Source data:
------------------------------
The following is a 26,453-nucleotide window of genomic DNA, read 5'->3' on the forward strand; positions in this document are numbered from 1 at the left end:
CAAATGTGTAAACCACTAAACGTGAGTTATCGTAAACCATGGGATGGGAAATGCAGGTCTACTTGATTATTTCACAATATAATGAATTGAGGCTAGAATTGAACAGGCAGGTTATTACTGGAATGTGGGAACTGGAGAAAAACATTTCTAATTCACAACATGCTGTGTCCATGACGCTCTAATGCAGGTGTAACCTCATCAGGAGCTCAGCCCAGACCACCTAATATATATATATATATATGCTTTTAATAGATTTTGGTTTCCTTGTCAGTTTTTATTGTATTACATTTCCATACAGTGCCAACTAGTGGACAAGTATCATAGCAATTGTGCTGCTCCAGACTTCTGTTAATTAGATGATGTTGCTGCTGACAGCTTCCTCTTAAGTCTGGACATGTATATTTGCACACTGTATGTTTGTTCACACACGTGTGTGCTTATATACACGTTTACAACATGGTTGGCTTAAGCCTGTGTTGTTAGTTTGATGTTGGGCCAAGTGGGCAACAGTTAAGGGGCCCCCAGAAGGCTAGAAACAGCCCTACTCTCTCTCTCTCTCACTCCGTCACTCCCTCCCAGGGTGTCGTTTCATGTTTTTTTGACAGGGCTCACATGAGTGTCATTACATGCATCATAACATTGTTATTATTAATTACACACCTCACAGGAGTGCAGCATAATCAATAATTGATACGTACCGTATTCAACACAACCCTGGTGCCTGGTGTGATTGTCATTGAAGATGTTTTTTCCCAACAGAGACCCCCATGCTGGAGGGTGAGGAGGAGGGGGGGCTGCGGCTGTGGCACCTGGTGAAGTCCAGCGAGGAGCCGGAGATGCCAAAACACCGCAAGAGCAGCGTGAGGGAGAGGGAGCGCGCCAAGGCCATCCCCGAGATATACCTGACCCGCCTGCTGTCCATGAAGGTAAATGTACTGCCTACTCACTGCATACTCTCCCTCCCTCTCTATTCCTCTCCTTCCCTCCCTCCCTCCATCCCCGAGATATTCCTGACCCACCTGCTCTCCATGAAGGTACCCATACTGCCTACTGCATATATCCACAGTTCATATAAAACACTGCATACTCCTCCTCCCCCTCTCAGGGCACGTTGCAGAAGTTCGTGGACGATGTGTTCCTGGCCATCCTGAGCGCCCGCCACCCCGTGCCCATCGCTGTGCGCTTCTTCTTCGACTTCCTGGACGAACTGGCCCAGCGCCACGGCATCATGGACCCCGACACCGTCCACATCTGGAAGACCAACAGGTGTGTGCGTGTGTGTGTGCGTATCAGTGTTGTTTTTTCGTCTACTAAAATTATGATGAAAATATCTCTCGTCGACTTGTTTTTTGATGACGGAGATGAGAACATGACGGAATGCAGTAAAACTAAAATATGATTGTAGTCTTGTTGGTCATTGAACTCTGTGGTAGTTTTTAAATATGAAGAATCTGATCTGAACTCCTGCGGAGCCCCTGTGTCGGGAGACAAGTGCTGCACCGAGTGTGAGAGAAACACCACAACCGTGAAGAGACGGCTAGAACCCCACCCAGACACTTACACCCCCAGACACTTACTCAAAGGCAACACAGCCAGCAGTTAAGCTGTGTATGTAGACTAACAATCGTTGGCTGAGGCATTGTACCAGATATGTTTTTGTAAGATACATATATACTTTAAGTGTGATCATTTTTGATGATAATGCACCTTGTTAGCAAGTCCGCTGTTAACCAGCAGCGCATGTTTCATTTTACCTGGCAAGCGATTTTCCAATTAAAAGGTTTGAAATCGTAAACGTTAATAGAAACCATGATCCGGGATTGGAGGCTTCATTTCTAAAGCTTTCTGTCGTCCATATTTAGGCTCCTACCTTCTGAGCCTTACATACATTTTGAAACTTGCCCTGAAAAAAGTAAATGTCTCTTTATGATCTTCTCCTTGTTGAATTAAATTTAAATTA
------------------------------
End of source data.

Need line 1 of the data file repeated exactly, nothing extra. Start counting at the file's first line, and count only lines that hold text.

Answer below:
The following is a 26,453-nucleotide window of genomic DNA, read 5'->3' on the forward strand; positions in this document are numbered from 1 at the left end: